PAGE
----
The social media behemoth asserted that the new subscription service wouldn’t have an effect on verified accounts, which were previously only available to authentic, well-known people.

“We are evolving the meaning of the blue badge to focus on authenticity so we can expand verification access to more people,” said a Meta spokesperson.

“We will display follower count in more places so people can distinguish which accounts are notable public figures among accounts that share the same name.”

A league of their own

The company’s usage of subscription services puts Meta Verified in the same category as other platforms like:

  • Discord
  • Reddit
  • Twitter
  • YouTube

Among all the websites with their own membership services, Twitter is the one that provoked the most controversy.

Twitter Blue

Elon Musk and Twitter revived Twitter Blue in December, a subscription service for verification.

The service had been active up until a flood of bogus “verified” accounts caused the company to discontinue the feature.

To make it easier to identify between multiple accounts, Twitter has also introduced new colors for various check box options, including:

  • Gold checks for companies
  • Gray checks for government organizations and affiliates
  • Blue checks for individuals, celebrities or non-celebrities

Users of Android and iOS may subscribe to the platform for $11 per month with Twitter Blue.

When Elon Musk purchased the company in late 2022 for $44 billion, his objective was to grow the number of users.

Read also: Twitter to deal with more rivals in 2023 developed by former employees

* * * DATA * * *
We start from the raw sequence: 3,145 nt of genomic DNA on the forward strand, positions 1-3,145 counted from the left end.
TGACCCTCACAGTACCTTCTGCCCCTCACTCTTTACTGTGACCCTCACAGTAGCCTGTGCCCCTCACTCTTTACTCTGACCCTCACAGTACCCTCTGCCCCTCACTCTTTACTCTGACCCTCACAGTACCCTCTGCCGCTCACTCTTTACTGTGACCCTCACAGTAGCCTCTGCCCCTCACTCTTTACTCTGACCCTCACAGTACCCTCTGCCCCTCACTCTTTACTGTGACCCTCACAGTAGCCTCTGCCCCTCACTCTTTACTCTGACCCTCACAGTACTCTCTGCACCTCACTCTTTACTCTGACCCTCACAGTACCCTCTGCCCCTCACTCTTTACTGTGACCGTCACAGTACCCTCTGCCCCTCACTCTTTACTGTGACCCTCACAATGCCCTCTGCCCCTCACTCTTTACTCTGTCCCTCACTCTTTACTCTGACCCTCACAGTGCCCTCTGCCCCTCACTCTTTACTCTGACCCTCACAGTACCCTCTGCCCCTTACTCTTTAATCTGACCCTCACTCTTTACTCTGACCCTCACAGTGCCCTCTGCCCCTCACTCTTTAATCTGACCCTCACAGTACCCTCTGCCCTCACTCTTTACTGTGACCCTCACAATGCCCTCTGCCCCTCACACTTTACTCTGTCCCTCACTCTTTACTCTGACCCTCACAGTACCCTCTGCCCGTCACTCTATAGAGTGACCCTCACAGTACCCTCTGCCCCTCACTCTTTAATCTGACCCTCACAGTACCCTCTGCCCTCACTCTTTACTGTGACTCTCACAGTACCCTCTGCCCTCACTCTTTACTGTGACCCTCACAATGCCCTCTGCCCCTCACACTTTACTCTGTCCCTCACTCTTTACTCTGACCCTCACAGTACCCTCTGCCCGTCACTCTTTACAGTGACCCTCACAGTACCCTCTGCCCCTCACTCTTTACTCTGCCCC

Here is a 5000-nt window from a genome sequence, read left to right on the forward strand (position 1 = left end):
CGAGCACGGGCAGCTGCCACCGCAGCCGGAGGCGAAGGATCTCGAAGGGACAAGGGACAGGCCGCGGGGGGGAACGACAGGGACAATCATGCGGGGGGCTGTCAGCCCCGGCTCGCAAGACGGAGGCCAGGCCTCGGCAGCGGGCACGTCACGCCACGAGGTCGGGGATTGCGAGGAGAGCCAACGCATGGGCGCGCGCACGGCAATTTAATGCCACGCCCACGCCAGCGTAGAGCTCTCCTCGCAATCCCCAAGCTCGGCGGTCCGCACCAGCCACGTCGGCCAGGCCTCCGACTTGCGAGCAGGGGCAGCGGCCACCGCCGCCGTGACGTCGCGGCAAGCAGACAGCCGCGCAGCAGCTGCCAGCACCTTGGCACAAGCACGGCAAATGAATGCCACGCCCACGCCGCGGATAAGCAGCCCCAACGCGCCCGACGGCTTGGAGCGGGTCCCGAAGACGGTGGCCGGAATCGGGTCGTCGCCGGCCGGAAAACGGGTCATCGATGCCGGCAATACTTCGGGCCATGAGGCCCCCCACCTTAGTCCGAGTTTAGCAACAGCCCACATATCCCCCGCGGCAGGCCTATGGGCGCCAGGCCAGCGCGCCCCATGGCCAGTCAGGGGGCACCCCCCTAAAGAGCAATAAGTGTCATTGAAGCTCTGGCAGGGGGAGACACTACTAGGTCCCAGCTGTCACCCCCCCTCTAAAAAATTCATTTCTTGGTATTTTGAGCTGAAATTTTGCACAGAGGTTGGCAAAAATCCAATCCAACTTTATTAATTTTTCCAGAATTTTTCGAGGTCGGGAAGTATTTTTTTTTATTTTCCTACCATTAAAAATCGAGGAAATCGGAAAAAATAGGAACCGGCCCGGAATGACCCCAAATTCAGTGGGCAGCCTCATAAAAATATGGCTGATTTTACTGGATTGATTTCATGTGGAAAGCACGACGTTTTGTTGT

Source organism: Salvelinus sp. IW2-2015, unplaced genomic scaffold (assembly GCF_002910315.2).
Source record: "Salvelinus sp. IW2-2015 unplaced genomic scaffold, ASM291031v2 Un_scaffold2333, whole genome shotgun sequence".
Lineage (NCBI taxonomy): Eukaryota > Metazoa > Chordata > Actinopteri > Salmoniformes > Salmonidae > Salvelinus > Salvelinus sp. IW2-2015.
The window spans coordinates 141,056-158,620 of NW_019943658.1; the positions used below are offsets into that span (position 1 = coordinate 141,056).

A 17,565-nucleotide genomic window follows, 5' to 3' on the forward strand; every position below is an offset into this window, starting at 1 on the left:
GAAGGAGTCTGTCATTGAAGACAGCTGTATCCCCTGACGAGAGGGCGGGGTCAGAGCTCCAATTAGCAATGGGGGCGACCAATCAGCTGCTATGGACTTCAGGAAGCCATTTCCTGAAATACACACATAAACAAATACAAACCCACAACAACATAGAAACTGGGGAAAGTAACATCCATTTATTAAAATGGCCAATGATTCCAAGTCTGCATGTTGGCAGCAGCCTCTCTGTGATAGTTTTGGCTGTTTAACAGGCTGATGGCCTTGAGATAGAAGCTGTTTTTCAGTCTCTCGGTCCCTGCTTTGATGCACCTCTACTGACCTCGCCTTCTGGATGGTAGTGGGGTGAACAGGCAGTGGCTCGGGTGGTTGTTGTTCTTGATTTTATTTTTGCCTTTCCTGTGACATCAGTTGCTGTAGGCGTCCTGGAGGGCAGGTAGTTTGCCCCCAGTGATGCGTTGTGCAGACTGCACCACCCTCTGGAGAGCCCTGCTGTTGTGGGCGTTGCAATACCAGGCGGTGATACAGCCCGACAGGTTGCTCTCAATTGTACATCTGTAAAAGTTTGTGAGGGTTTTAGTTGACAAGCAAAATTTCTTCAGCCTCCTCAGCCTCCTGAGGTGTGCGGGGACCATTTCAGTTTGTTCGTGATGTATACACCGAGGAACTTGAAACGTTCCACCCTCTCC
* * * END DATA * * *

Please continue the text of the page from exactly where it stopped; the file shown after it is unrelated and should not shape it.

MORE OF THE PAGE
Two-factor authentication 

When Twitter said last week that it was reevaluating how it handled two-factor authentication, it caused a stir.

According to the press release, SMS messages are a two-factor authentication method that is only available to Twitter Blue members.

Only 2.6% of Twitter users had 2FA enabled as of 2021, according to a study done by Twitter Account Security.

Just 74.4% of consumers utilized SMS authentication, however.

As of March 20, non-Blue users have two more, cost-free alternatives for authenticating their log-ins:

  • A security key
  • A mobile authentication app

The announcement was made on Twitter on February 15 in a blog post that stated:

“Instead of only entering a password to log in, 2FA requires you to also enter a code or use a security key. This additional step helps make sure that you, and only you, can access your account.”

“While historically a popular form of 2FA, unfortunately we have seen phone-number based 2FA be used – and abused – by bad actors.”

“So starting today, we will no longer allow accounts to enroll in the text message/SMS method of 2FA unless they are Twitter Blue subscribers.”

“Non-Twitter Blue subscribers that are already enrolled will have 30 days to disable this method and enroll in another.”

“We encourage non-Twitter Blue subscribers to consider using an authentication app or security key method instead.”

“These methods require you to have a physical possession of the authentication method and are a great way to ensure your account is secure.”